Blissful days were spent lounging on our sun-drenched private deck. The only daily boardroom decision was where to go for our first pina colada.

The Palm Pizzeria & Gelateria became our local hang-out. We befriended the barman who was generous with his rum measures and we enjoyed long, lazy lunches over Mediterranean salads, stone-baked pizzas and Italian ice-cream.

In the evening, guests can enjoy a romantic candle-lit meal in the Island Barbecue (our favourite), where tables are close to the infinity pool and popular – so you must book. This is where we gorged on scallops, char-grilled yellow fin tuna and wonderful steak. Definitely a five-star dining experience, we were spirited away to gourmet heaven every time we ate there.

Larger groups and families were drawn to the main restaurants with themed buffets and cooking stations, where the chefs cook fish or beef in front of you.

There’s an authentic Indian (Tandoor Mahal), a Thai restaurant (Siam Garden) and our lunchtime pizza place which plays live music in the evening. There was also a fantastic band who flew in a couple of nights a week to play at the Sand Bar, and boy, did we have fun on the dance floor!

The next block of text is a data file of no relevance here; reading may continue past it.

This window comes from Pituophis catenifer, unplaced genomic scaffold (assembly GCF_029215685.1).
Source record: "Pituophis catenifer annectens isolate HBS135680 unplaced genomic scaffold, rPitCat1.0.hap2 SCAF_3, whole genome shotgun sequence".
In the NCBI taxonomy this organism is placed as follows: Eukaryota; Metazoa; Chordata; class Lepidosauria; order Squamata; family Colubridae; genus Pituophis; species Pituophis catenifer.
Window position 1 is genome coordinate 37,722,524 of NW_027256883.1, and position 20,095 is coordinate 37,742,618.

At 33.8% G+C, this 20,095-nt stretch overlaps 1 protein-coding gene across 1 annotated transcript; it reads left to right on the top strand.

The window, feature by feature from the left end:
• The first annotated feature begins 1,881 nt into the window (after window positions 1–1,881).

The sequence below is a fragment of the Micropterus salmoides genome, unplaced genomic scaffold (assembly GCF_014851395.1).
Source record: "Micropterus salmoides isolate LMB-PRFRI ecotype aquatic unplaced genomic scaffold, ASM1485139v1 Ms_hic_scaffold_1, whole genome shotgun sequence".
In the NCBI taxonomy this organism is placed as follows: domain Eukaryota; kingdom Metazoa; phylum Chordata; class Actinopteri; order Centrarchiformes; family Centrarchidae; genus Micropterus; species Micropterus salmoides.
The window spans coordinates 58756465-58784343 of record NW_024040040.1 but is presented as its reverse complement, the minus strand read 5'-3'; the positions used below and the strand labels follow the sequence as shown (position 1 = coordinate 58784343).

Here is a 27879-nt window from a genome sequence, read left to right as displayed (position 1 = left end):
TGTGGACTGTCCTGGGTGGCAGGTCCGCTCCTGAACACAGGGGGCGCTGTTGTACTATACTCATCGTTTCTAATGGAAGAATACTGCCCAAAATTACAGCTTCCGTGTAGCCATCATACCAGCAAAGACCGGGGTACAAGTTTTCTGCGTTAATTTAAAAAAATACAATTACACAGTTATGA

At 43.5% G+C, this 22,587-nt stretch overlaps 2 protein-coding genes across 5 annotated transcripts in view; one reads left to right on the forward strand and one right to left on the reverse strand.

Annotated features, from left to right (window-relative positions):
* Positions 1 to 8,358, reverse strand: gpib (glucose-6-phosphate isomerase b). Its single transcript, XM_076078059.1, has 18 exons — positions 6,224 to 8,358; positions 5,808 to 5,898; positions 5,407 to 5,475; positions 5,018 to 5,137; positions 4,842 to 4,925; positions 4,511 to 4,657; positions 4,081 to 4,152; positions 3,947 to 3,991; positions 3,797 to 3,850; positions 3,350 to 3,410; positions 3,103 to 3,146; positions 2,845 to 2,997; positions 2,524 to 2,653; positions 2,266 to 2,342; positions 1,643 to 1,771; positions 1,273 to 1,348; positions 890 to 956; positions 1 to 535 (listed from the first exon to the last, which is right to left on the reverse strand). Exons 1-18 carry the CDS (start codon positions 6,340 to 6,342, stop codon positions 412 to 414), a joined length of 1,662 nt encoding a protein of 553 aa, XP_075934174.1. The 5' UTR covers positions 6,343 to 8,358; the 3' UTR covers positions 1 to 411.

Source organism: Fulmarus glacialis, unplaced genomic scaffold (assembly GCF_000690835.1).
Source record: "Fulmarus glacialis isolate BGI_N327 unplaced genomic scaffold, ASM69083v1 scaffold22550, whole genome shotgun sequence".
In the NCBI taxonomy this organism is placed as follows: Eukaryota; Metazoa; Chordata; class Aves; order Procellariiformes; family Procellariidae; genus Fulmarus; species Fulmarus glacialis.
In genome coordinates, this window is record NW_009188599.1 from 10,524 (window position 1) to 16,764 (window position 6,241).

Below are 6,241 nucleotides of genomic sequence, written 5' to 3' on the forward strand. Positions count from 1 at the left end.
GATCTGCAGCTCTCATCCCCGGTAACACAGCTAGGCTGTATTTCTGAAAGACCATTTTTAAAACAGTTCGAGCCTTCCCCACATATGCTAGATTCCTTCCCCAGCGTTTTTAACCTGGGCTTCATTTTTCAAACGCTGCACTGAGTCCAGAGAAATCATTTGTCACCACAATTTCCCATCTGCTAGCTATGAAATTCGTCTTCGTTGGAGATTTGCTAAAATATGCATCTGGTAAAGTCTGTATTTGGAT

Being helpless romantics, we treated ourselves to a “serenade dinner” one night. For a table for two at the end of the Serenade Jetty, the chef prepares a magnificent four-course meal with lobster, served by your own private waiter.

Hibiscus petals spelling out ‘Happy Holiday’ cover the pristine table cloth and we sipped champagne under the stars. I think it’s worth the added extra on the bill.

As are the spa treatments. The Maldivians pride themselves on their star spas and gave me my most memorable spa experience to date.

We had a “dream for two” in an open-air pavilion at the end of the jetty. Lying side by side, with white muslin billowing and nothing but the sound of the ocean, two therapists worked their magic with a “heavenly wonder scrub”, sensual massage with essential oils and a “luxury foot ritual”. Sublime.

Active, sporty types can head to the diving centre for some underwater adventure and choose from scuba diving, windsurfing, catamaran sailing, kayaking, water skiing or test their paddling skills with a two-hour snorkelling safari.

One of the resort’s highlights is the daily stingray feeding at 6.30pm, when guests descend on Laguna Bar for a prize view. A member of the diving team, protected by a wet suit, throws a bucket of fresh fish into the sea as hordes of stingray zoom in for a bite. It makes a fantastic photo opportunity.

Just like the exotic creations our daily maid service fashioned on our petal-strewn bed. Towels were formed in the shape of a lobster, elephant, stingray and a swan, which made us smile. Each one was photographed and saved to memory.

With house wine, spirits and cocktails all part of our all-inclusive package, bar bills weren’t a strain on the purse strings. My advice for friends new to the Maldives is: Breakfast like a pauper, lunch like a prince and dine like a king if you go to Kuramathi.

Sam Wylie-Harris was a guest of Kuoni. Call 01306 747 008 or visit

Written By Sam Wylie-Harris, Press Association